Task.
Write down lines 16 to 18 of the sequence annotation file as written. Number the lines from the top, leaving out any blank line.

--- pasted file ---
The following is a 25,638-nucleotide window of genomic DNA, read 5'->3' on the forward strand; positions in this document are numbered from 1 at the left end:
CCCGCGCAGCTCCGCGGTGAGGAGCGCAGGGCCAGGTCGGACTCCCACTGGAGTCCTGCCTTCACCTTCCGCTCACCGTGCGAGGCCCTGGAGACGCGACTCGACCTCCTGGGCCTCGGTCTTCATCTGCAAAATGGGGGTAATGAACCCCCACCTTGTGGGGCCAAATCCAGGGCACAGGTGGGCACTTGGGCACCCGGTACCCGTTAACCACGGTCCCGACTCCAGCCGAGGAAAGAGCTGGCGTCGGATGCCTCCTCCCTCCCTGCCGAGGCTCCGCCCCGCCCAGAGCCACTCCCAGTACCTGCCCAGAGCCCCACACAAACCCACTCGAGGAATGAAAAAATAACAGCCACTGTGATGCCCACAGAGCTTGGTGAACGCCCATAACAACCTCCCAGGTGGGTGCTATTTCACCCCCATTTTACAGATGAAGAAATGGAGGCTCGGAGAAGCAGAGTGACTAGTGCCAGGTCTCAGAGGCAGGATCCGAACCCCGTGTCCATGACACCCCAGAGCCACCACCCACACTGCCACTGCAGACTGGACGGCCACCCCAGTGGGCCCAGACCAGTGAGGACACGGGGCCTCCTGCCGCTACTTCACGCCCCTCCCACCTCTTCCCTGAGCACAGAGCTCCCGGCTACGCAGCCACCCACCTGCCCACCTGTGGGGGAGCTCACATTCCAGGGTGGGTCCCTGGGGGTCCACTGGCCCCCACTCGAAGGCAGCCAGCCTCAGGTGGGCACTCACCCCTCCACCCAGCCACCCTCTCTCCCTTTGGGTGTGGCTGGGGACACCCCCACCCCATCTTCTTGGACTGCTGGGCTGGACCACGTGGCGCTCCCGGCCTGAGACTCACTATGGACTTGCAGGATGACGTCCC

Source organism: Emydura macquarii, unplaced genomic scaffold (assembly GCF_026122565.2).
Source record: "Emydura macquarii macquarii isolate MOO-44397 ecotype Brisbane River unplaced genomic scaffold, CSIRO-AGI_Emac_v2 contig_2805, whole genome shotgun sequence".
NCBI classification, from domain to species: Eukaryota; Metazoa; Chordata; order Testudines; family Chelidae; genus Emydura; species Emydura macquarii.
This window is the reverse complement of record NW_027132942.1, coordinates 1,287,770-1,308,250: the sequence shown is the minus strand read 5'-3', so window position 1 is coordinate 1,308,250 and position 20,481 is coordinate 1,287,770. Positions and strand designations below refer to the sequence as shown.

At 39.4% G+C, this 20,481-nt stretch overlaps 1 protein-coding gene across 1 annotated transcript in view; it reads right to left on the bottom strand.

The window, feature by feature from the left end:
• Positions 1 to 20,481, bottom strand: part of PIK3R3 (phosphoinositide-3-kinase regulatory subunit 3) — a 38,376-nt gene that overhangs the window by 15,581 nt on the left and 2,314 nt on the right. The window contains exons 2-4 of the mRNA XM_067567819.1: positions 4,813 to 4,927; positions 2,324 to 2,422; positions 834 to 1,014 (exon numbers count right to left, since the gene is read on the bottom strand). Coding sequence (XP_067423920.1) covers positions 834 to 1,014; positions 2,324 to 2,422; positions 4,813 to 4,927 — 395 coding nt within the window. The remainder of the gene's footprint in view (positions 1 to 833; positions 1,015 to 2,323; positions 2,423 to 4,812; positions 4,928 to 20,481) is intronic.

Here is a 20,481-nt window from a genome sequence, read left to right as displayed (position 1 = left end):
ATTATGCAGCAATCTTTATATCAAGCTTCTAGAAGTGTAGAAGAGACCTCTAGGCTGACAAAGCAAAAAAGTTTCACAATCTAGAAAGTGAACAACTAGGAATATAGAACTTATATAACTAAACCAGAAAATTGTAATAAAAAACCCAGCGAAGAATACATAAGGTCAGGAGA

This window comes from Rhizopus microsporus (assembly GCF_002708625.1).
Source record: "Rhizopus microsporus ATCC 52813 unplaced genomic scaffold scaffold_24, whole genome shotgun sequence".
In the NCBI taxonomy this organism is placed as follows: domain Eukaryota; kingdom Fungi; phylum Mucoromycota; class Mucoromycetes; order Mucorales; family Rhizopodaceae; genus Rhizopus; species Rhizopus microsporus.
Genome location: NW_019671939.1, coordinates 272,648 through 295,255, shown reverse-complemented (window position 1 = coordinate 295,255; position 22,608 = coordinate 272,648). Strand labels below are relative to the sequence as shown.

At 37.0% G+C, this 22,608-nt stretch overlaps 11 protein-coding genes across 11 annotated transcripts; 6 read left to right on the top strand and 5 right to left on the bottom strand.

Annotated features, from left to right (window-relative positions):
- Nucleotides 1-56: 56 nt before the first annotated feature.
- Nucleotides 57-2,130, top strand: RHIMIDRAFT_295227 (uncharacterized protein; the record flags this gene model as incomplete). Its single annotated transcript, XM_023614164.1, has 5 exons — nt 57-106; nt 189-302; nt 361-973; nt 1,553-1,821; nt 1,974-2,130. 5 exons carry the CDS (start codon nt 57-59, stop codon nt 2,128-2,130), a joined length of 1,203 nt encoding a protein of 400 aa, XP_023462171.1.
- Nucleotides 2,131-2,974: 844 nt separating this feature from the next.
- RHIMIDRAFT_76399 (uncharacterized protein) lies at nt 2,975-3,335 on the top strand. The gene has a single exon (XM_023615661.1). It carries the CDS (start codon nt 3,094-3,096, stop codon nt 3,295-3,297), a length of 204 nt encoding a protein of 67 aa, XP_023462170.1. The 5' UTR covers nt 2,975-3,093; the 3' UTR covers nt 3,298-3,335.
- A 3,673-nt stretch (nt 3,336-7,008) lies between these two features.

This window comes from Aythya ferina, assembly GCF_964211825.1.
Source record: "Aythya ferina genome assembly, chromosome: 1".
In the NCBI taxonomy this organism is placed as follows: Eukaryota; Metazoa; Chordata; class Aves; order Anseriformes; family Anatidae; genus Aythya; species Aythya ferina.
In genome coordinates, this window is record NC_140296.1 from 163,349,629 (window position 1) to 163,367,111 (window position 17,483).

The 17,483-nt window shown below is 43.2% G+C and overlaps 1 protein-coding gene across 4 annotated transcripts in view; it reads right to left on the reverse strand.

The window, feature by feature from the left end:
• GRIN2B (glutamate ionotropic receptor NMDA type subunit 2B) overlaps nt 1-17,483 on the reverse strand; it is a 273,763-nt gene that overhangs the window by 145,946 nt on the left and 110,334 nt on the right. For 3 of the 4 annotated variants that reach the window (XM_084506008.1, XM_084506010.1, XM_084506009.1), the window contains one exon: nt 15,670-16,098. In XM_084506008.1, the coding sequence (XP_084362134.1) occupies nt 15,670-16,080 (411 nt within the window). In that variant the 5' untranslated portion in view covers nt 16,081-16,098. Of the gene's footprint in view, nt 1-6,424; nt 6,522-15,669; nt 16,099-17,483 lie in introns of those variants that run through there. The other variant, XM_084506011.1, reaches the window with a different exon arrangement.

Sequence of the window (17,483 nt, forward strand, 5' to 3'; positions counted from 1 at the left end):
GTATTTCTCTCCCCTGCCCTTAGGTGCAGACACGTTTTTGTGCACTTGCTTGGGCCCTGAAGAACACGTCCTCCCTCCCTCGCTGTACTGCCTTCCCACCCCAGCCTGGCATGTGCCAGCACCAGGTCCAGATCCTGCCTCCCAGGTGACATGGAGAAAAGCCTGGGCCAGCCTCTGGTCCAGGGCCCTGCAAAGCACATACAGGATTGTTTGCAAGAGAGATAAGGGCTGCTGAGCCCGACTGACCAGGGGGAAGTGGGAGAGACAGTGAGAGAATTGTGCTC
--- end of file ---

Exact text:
At 37.0% G+C, this 22,608-nt stretch overlaps 11 protein-coding genes across 11 annotated transcripts; 6 read left to right on the top strand and 5 right to left on the bottom strand.

Annotated features, from left to right (window-relative positions):
- Nucleotides 1-56: 56 nt before the first annotated feature.